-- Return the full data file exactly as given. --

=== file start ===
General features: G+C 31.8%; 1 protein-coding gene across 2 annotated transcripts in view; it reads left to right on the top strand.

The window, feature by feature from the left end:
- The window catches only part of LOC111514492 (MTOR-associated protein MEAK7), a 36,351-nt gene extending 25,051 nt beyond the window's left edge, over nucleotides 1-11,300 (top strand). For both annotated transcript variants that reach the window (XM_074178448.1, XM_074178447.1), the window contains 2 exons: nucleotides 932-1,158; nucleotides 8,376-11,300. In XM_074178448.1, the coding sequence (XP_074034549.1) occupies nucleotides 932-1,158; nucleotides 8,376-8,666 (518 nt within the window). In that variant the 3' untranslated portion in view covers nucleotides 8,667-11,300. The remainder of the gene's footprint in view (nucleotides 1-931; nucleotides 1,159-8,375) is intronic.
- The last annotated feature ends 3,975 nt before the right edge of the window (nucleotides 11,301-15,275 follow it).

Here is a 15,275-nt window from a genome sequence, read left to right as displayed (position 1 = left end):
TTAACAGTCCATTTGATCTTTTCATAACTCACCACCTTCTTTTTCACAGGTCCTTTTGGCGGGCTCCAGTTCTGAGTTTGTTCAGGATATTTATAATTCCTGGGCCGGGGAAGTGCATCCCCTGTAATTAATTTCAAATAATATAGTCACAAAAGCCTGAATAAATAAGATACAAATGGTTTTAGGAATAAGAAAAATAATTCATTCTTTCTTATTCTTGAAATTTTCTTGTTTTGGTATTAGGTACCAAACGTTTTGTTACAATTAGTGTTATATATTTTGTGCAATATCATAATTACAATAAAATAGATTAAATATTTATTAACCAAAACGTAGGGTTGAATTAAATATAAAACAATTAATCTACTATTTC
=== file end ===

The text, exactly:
General features: G+C 31.8%; 1 protein-coding gene across 2 annotated transcripts in view; it reads left to right on the top strand.

The window, feature by feature from the left end:
- The window catches only part of LOC111514492 (MTOR-associated protein MEAK7), a 36,351-nt gene extending 25,051 nt beyond the window's left edge, over nucleotides 1-11,300 (top strand). For both annotated transcript variants that reach the window (XM_074178448.1, XM_074178447.1), the window contains 2 exons: nucleotides 932-1,158; nucleotides 8,376-11,300. In XM_074178448.1, the coding sequence (XP_074034549.1) occupies nucleotides 932-1,158; nucleotides 8,376-8,666 (518 nt within the window). In that variant the 3' untranslated portion in view covers nucleotides 8,667-11,300. The remainder of the gene's footprint in view (nucleotides 1-931; nucleotides 1,159-8,375) is intronic.
- The last annotated feature ends 3,975 nt before the right edge of the window (nucleotides 11,301-15,275 follow it).

Here is a 15,275-nt window from a genome sequence, read left to right as displayed (position 1 = left end):
TTAACAGTCCATTTGATCTTTTCATAACTCACCACCTTCTTTTTCACAGGTCCTTTTGGCGGGCTCCAGTTCTGAGTTTGTTCAGGATATTTATAATTCCTGGGCCGGGGAAGTGCATCCCCTGTAATTAATTTCAAATAATATAGTCACAAAAGCCTGAATAAATAAGATACAAATGGTTTTAGGAATAAGAAAAATAATTCATTCTTTCTTATTCTTGAAATTTTCTTGTTTTGGTATTAGGTACCAAACGTTTTGTTACAATTAGTGTTATATATTTTGTGCAATATCATAATTACAATAAAATAGATTAAATATTTATTAACCAAAACGTAGGGTTGAATTAAATATAAAACAATTAATCTACTATTTC